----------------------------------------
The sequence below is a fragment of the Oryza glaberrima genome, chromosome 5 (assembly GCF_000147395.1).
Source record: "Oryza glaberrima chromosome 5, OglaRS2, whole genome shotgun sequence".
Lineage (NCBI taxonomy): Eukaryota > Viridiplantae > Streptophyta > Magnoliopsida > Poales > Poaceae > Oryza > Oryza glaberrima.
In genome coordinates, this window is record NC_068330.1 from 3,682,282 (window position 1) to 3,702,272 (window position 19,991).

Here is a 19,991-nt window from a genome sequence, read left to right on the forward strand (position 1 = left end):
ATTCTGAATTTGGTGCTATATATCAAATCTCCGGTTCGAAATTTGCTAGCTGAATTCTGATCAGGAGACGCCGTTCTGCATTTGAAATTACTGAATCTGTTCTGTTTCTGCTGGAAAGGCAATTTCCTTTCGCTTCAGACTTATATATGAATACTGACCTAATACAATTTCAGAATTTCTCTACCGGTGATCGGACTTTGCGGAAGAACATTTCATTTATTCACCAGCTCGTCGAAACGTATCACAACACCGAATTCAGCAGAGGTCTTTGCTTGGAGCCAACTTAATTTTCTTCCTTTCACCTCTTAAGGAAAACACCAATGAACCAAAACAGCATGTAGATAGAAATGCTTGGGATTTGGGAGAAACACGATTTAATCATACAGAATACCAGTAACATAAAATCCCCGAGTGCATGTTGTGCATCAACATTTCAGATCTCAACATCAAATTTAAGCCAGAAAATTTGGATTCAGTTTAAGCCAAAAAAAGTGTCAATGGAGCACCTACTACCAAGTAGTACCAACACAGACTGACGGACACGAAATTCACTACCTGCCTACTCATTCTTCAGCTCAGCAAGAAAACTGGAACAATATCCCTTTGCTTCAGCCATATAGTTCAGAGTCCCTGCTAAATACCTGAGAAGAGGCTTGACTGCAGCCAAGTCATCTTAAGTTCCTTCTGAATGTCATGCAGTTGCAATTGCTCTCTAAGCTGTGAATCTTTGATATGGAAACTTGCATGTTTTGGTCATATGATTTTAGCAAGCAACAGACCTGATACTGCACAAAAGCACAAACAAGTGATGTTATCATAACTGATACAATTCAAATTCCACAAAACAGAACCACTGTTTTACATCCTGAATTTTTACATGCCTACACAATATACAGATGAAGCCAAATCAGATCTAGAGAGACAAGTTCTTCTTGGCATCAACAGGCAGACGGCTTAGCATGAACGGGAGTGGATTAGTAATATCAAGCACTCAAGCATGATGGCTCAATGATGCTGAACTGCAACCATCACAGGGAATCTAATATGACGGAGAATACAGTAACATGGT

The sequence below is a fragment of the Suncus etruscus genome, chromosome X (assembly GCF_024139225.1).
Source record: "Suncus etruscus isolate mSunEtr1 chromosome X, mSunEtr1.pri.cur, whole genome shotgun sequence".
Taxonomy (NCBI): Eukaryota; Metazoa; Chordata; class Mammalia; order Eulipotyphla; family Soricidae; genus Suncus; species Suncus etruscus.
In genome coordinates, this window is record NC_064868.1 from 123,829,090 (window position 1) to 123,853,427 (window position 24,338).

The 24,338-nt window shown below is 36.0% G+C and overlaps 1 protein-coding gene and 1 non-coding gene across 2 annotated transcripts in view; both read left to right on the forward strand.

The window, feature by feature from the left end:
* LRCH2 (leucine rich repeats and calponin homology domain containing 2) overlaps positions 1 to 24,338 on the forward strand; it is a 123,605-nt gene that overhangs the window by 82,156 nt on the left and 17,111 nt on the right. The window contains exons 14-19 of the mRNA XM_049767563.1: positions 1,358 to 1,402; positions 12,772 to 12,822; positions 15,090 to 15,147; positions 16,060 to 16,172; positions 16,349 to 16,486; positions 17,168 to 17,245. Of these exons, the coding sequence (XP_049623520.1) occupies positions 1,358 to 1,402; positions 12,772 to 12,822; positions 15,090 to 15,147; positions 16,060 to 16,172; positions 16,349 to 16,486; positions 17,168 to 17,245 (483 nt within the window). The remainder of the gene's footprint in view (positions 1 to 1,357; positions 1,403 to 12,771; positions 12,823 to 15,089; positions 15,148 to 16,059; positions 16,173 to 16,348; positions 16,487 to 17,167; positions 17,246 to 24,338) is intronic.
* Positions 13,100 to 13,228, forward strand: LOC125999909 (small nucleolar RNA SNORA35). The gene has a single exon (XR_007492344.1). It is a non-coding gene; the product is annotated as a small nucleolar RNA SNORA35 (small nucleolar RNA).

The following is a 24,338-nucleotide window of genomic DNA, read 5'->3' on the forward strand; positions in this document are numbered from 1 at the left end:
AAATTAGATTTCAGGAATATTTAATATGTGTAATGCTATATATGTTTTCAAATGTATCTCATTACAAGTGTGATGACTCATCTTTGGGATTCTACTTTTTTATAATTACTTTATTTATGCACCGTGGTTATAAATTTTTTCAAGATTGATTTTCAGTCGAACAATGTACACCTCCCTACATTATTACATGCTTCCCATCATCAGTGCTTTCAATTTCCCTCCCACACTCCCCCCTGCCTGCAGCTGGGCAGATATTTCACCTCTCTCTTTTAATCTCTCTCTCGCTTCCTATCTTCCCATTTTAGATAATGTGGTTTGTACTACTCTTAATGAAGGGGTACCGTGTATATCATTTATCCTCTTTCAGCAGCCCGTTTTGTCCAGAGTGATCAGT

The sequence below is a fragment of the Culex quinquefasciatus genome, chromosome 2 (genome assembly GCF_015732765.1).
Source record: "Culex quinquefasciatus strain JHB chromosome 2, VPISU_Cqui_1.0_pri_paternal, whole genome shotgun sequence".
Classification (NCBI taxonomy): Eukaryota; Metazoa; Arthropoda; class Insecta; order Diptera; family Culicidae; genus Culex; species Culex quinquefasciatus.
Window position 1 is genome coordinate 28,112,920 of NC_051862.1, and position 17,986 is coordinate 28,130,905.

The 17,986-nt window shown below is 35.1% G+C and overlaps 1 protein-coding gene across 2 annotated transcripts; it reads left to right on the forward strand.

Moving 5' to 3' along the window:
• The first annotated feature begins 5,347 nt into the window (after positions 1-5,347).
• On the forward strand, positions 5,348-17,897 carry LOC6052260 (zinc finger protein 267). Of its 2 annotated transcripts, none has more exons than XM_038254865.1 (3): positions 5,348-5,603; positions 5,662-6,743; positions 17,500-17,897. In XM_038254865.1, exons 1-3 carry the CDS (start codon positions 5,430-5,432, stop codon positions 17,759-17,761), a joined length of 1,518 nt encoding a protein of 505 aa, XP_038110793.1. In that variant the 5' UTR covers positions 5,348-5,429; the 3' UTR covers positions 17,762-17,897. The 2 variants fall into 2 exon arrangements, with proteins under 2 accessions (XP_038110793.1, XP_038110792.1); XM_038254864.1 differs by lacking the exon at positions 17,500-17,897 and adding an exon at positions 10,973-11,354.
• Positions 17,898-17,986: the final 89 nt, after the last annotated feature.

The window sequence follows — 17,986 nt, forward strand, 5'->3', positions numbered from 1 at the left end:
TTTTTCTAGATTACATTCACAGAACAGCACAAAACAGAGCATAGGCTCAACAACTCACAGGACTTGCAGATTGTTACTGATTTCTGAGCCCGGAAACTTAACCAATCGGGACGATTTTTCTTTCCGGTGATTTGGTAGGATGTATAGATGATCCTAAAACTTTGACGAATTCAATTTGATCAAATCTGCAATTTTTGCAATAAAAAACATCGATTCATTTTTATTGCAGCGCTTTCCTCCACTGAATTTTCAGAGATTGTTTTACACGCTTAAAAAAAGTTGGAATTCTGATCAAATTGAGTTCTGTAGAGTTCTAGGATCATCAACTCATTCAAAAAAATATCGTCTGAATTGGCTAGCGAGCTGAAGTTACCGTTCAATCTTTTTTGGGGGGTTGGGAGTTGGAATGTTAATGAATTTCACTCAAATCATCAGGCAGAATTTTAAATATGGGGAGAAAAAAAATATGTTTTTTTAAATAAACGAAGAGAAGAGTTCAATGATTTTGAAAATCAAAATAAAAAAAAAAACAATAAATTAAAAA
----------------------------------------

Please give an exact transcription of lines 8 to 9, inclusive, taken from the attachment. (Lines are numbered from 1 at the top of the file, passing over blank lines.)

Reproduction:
Source record: "Suncus etruscus isolate mSunEtr1 chromosome X, mSunEtr1.pri.cur, whole genome shotgun sequence".
Taxonomy (NCBI): Eukaryota; Metazoa; Chordata; class Mammalia; order Eulipotyphla; family Soricidae; genus Suncus; species Suncus etruscus.